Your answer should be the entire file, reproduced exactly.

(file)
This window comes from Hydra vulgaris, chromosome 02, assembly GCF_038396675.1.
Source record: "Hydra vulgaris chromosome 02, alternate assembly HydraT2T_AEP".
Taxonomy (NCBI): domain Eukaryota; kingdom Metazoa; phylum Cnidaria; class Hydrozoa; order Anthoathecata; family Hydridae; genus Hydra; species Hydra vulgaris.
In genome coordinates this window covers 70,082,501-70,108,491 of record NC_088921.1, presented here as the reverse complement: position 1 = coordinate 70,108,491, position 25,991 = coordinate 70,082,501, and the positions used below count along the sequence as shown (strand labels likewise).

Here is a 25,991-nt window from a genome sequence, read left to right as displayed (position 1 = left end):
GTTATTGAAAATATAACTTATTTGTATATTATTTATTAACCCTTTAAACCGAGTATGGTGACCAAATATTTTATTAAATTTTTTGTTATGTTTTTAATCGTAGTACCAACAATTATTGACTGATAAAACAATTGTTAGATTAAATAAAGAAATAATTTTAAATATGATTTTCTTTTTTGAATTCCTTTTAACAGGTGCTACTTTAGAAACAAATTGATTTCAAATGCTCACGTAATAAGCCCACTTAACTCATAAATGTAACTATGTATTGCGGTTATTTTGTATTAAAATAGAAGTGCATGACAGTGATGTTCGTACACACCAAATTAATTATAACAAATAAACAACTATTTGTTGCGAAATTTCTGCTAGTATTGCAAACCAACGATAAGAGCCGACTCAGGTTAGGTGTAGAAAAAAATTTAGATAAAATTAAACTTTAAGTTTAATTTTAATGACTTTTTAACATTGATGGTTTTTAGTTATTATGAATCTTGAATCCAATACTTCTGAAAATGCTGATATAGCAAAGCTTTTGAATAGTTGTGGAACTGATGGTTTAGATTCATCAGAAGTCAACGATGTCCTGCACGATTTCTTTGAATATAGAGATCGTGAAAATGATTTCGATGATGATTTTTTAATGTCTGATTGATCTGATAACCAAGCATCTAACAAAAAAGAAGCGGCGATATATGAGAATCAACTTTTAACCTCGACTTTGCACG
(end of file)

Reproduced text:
This window comes from Hydra vulgaris, chromosome 02, assembly GCF_038396675.1.
Source record: "Hydra vulgaris chromosome 02, alternate assembly HydraT2T_AEP".
Taxonomy (NCBI): domain Eukaryota; kingdom Metazoa; phylum Cnidaria; class Hydrozoa; order Anthoathecata; family Hydridae; genus Hydra; species Hydra vulgaris.
In genome coordinates this window covers 70,082,501-70,108,491 of record NC_088921.1, presented here as the reverse complement: position 1 = coordinate 70,108,491, position 25,991 = coordinate 70,082,501, and the positions used below count along the sequence as shown (strand labels likewise).

Here is a 25,991-nt window from a genome sequence, read left to right as displayed (position 1 = left end):
GTTATTGAAAATATAACTTATTTGTATATTATTTATTAACCCTTTAAACCGAGTATGGTGACCAAATATTTTATTAAATTTTTTGTTATGTTTTTAATCGTAGTACCAACAATTATTGACTGATAAAACAATTGTTAGATTAAATAAAGAAATAATTTTAAATATGATTTTCTTTTTTGAATTCCTTTTAACAGGTGCTACTTTAGAAACAAATTGATTTCAAATGCTCACGTAATAAGCCCACTTAACTCATAAATGTAACTATGTATTGCGGTTATTTTGTATTAAAATAGAAGTGCATGACAGTGATGTTCGTACACACCAAATTAATTATAACAAATAAACAACTATTTGTTGCGAAATTTCTGCTAGTATTGCAAACCAACGATAAGAGCCGACTCAGGTTAGGTGTAGAAAAAAATTTAGATAAAATTAAACTTTAAGTTTAATTTTAATGACTTTTTAACATTGATGGTTTTTAGTTATTATGAATCTTGAATCCAATACTTCTGAAAATGCTGATATAGCAAAGCTTTTGAATAGTTGTGGAACTGATGGTTTAGATTCATCAGAAGTCAACGATGTCCTGCACGATTTCTTTGAATATAGAGATCGTGAAAATGATTTCGATGATGATTTTTTAATGTCTGATTGATCTGATAACCAAGCATCTAACAAAAAAGAAGCGGCGATATATGAGAATCAACTTTTAACCTCGACTTTGCACG